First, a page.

Mirror of Justice

A blog dedicated to the development of Catholic legal theory.
Affiliated with the Program on Church, State & Society at Notre Dame Law School.

Monday, February 23, 2009

Government as Theologian

Rick says, “Is the rule simply that "the government may never say, 'we are doing this because a particular religious authority has commanded it'?"  If so, fine.  Whatever the Establishment Clause means, really, I'm happy to go along with the proposal that it should mean this.  But, I assume that instances of such proclamations are going to be few and far between. What about "we are not going to fund embryo-destructive research because such research is inconsistent with the dignity of the human person, properly understood"?  Such a statement says nothing about "religious authority".  What would Steve S. say to, say, Geof Stone, who believes (if I remember correctly) that such a statement can only be based on religion, and so the policy for which it is offered is unconstitutional?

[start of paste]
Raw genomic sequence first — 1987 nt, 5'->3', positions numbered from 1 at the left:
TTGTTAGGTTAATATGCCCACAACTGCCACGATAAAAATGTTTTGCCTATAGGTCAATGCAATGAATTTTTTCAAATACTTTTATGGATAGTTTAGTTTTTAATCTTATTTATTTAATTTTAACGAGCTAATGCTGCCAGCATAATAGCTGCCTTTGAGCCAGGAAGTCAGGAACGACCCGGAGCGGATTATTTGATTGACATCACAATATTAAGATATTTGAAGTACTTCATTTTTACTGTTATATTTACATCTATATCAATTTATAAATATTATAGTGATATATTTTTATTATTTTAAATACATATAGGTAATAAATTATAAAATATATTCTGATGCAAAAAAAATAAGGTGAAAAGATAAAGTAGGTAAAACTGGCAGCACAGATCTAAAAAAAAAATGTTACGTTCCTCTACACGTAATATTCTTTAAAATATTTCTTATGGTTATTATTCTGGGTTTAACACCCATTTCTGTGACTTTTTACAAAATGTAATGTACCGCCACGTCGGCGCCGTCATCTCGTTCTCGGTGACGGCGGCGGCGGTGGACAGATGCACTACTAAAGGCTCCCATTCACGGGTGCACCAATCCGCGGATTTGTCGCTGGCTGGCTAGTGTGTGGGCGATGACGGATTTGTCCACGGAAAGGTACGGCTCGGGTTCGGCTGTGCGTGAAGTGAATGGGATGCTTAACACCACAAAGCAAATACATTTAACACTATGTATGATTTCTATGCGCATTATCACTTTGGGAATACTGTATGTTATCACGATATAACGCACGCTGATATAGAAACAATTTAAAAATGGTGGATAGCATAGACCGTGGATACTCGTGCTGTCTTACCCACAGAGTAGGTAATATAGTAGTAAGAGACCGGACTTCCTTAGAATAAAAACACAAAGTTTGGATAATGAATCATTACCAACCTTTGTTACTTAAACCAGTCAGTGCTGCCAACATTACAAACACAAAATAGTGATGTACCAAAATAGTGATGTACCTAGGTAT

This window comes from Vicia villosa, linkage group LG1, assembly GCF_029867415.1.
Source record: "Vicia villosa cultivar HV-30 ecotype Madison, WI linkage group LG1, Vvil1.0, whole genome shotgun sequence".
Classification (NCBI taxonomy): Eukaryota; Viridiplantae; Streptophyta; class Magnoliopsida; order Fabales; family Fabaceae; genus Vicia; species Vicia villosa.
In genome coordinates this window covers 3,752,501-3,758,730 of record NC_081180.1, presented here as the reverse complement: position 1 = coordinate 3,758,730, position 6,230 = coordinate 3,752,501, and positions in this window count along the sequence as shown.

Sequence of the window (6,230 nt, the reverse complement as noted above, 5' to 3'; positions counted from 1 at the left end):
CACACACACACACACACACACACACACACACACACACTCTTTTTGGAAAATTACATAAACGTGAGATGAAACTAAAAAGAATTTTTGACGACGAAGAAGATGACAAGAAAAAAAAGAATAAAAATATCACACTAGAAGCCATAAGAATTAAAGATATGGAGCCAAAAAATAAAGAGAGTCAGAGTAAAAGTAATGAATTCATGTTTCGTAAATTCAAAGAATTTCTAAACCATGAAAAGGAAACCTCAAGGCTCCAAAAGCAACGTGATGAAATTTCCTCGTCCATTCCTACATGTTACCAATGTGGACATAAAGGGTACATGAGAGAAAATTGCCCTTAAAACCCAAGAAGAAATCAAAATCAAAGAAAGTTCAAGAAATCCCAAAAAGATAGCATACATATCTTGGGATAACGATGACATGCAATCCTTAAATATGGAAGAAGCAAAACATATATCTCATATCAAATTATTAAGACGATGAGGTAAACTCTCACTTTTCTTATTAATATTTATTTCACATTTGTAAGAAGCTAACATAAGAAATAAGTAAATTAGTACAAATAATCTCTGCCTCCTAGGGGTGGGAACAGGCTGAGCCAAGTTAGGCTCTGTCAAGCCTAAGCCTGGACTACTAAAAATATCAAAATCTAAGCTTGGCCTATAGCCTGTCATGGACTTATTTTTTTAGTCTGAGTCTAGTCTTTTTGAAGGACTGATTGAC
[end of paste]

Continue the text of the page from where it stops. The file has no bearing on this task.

The short answer is I do not agree with Geof Stone. Bans on embryo-destructive research or gay marriage do not violate the Establishment Clause (the latter was the main issue in his talk) though a ban of the latter raises questions under other clauses. (I assume that much of the Utah penal code and the Civil Rights Act of 1964 proceeded from religious premises of the citizenry, but this does not make such legislation unconstitutional). On the other hand, when government decides to display the Ten Commandments, the very selection of which version to display is itself a theological act which should be no part of the govrnment’s business. I agree with Rick though that government forays into the theological are by no means typical.


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